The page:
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6 February 2023
Business bootcamp #6: building your C-suite
Unsplash © Heidi Erickson

Business bootcamp #6: building your C-suite

Want to start a business? The internet is full of advice for entrepreneurs, whether that’s detailing the lifecycle of a startup, how to raise investment, how to manifest success and which ‘meal in a can’ is best for those on the go. Here is part 6 of 10 in your business’s 10-day bootcamp.

You’ve got your idea; you’ve developed your plan; you’re networking like the pros; and you’ve got your legals and financials in good shape. Today, let’s take a look at pulling in top talent at a senior level.

Anthony Rose says that in order to build a product, you need other people involved.

‘That means,’ (in the frankest terms), ‘that they are going to do work and you are going to give them some compensation in the form of remuneration. This can be cash or equity in the form of shares or share options, but what’s common in every case is that there’s a contract that specifies the deliverables.

‘These contracts state that the intellectual property is assigned to the company, they have a non-disclosure provision, and have relevant non-poaching and non-competing agreements. You don’t want to employ somebody that can then build a competing business, take your IP, poach your staff and take business from you. If that happens, you’ve got only yourself to blame as you didn’t have contracts in place.

‘Then there’s paying other people. When you raise investment money, you may pay your employees with the money you’ve got in the bank. Alternatively, you may want to reward them with share options.

‘However, in the early days, you also may not have any money and might want to use shares or share options to compensate someone for their work. In any of these cases, the important thing is that the share option should always vest over a vesting schedule. A classic mistake is that founders find an advisor or a consultant and promise them X amount of shares, but then these people don’t deliver. Just as you wouldn’t pay a developer the entire annual salary on the first of January, you wouldn’t reward ahead of time with shares without seeing any results.’

Not all equity is equal, according to Christian Gabriel, Co-Founder & CEO at Capdesk (acquired by Carta).

  • ‘I’d advise any wantrepreneur to think beyond ownership percentages. Your ownership percentage is shorthand for your stake in the company, but it glosses over details that could make all the difference down the line.
  • ‘In terms of the market standard, dilution of around 20% is typical at seed stage and series A. For each subsequent round, the dilution percentage should decrease. But following these guidelines is not a fool-proof strategy. The rights you’ve given away at each stage—in the form of liquidation preferences and share classes—matter more.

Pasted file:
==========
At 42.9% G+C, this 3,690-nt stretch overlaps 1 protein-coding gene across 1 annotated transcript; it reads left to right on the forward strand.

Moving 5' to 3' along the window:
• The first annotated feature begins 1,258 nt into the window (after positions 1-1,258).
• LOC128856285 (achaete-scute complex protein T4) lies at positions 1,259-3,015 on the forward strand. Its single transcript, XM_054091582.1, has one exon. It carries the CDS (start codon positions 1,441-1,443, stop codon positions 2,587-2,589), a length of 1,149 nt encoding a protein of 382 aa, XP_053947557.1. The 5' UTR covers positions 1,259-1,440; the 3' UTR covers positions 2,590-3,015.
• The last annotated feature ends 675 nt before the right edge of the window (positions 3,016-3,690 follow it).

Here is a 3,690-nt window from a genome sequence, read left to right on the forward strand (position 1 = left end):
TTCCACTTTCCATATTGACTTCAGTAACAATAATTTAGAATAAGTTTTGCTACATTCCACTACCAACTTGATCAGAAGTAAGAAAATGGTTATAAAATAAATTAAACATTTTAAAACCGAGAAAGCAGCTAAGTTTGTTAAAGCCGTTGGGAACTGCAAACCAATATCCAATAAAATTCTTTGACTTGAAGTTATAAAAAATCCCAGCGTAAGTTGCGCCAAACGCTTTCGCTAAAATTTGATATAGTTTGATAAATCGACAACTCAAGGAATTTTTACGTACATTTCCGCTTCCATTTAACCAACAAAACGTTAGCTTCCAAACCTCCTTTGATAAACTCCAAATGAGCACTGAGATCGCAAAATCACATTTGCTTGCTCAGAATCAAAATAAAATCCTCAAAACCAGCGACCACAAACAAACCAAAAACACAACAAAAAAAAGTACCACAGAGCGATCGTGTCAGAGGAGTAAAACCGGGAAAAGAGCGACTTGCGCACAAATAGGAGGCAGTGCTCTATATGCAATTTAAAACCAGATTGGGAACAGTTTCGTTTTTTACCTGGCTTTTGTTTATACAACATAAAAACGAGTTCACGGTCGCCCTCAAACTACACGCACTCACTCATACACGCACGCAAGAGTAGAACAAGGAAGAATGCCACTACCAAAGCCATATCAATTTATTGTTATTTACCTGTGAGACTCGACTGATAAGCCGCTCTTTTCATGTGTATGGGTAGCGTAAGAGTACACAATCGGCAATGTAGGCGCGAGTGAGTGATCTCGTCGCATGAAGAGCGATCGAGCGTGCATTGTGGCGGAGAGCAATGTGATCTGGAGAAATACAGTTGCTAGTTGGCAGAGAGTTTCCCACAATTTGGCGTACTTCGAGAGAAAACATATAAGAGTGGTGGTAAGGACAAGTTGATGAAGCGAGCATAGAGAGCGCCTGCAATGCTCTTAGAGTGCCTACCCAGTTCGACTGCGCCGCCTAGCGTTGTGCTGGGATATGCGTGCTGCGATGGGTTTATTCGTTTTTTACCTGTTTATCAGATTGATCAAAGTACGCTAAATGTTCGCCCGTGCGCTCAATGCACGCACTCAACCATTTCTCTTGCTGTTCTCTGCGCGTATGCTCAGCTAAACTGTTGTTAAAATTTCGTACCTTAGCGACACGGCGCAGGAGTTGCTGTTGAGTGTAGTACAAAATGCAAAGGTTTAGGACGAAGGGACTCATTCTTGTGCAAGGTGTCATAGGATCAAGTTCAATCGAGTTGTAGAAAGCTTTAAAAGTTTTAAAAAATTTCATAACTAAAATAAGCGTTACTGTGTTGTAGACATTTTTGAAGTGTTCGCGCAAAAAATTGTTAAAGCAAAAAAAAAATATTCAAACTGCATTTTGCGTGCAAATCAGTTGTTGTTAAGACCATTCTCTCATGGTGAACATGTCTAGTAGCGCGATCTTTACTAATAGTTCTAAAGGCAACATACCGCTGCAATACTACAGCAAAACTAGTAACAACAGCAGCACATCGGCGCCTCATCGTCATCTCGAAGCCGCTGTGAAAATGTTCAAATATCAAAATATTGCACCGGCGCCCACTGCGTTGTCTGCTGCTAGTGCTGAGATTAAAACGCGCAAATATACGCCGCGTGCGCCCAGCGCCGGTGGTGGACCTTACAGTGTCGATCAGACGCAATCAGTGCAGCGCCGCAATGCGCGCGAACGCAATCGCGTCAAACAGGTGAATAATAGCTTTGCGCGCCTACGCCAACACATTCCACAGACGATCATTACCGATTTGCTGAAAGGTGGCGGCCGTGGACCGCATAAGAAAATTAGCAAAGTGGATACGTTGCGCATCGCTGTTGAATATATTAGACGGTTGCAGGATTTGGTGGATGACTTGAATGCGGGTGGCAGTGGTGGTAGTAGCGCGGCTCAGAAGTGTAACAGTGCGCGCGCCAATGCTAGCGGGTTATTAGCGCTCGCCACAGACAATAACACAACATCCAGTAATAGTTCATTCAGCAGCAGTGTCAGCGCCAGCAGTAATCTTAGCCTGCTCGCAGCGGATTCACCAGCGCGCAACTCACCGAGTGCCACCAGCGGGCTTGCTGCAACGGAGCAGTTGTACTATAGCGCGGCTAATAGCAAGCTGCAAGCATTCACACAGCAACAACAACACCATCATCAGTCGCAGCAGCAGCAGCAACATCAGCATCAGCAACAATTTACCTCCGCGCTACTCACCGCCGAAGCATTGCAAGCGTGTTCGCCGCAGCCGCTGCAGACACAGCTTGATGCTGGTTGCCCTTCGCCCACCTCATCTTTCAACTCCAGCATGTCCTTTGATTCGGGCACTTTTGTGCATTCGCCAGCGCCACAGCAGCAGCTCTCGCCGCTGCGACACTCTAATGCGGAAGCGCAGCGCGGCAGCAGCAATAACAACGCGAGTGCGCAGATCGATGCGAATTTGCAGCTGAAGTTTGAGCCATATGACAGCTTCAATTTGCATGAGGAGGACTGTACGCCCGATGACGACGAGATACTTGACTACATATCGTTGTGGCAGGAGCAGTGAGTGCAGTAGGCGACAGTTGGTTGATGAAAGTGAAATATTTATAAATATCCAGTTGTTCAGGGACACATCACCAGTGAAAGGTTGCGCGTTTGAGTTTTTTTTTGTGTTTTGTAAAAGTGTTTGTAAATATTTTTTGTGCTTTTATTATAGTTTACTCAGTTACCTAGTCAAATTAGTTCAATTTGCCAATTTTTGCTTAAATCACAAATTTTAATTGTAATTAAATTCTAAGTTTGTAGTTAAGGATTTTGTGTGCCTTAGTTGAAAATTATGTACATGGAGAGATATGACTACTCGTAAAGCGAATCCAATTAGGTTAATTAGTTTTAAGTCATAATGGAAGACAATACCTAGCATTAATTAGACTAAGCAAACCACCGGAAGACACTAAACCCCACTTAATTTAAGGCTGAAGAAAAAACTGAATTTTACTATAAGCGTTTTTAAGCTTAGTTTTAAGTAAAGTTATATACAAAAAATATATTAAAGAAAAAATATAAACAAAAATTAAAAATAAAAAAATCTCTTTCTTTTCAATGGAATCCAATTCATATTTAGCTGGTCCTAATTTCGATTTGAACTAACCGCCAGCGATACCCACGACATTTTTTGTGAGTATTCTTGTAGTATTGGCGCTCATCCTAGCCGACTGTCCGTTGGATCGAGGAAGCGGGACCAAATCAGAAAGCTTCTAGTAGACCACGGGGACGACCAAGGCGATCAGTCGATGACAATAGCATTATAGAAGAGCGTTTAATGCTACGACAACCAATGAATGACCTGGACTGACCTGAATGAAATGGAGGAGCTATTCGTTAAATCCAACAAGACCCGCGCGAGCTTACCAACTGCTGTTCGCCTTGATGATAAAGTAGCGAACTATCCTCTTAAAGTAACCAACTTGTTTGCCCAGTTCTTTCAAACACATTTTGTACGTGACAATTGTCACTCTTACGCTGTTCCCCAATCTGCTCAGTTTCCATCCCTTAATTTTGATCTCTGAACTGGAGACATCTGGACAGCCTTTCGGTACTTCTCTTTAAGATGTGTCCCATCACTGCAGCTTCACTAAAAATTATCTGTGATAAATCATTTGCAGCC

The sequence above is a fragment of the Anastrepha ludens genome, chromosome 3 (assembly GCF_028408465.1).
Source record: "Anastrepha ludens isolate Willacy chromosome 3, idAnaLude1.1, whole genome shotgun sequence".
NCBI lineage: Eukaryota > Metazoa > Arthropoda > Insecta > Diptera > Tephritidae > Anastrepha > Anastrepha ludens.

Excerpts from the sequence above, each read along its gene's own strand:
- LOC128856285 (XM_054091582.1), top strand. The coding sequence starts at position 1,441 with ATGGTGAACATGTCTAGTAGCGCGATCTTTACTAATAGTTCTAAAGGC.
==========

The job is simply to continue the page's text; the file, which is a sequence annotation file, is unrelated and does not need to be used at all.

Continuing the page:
• ‘My advice to founders is to get as far as possible with ordinary shares only. You’ll reap the benefits later down the line, when you start issuing equity to employees from your option pool, because your employees’ equity will be worth more. Equity is a fantastic tool to align stakeholders with different objectives; be they founders, employees or investors. Make sure you know how any key decisions could unfold, and consult your legal advisor before committing to giving anything away.’

That’s when you know who you’re bringing on board, though. Steve Coulson, Founder & CEO at Kitt, says that ‘one of the hardest things about building a startup is going from 40-75 people and hiring your management team.

‘You have to find leaders who can change the world, but are also willing to change a lightbulb. ‘T-shaped skills’ plus humility is a rare but potent combo.’

To find these leaders, make sure you look at the broadest possible individuals. Siobhan Randell is Director of Diversity, Equity and Inclusion at Multiverse, a tech startup on a mission to create a diverse group of future leaders through apprenticeships. She says, ‘there are so many reasons why building a diverse workforce is important, from a company’s commitment to social justice to improved results and innovations.

‘There’s incredible untapped talent that businesses could be reaching – in order to do so, equitable and inclusive practices must be embedded in the recruitment and culture of a company.

‘It’s incumbent on all businesses to be representative of the areas where they operate – and recognise that talent is everywhere, but opportunity is not. Apprenticeships are one great way of creating opportunities for people of all backgrounds, and many businesses are launching these programmes as a route for a new generation of talent.’

Useful links:

Coming up next, we’ll explore the function of HR: when and how you can do it yourself (and when it’s time to bring the professionals in).

Want to read on without a breather? Read the whole 10-step business bootcamp here.

Ella Bowman has a career spanning PR, public affairs and business consulting. Happiest helping progressive companies deliver the right message to improve audience behaviours, she currently splits her time between freelance copywriting and as a strategist for Safety In Design, Ltd.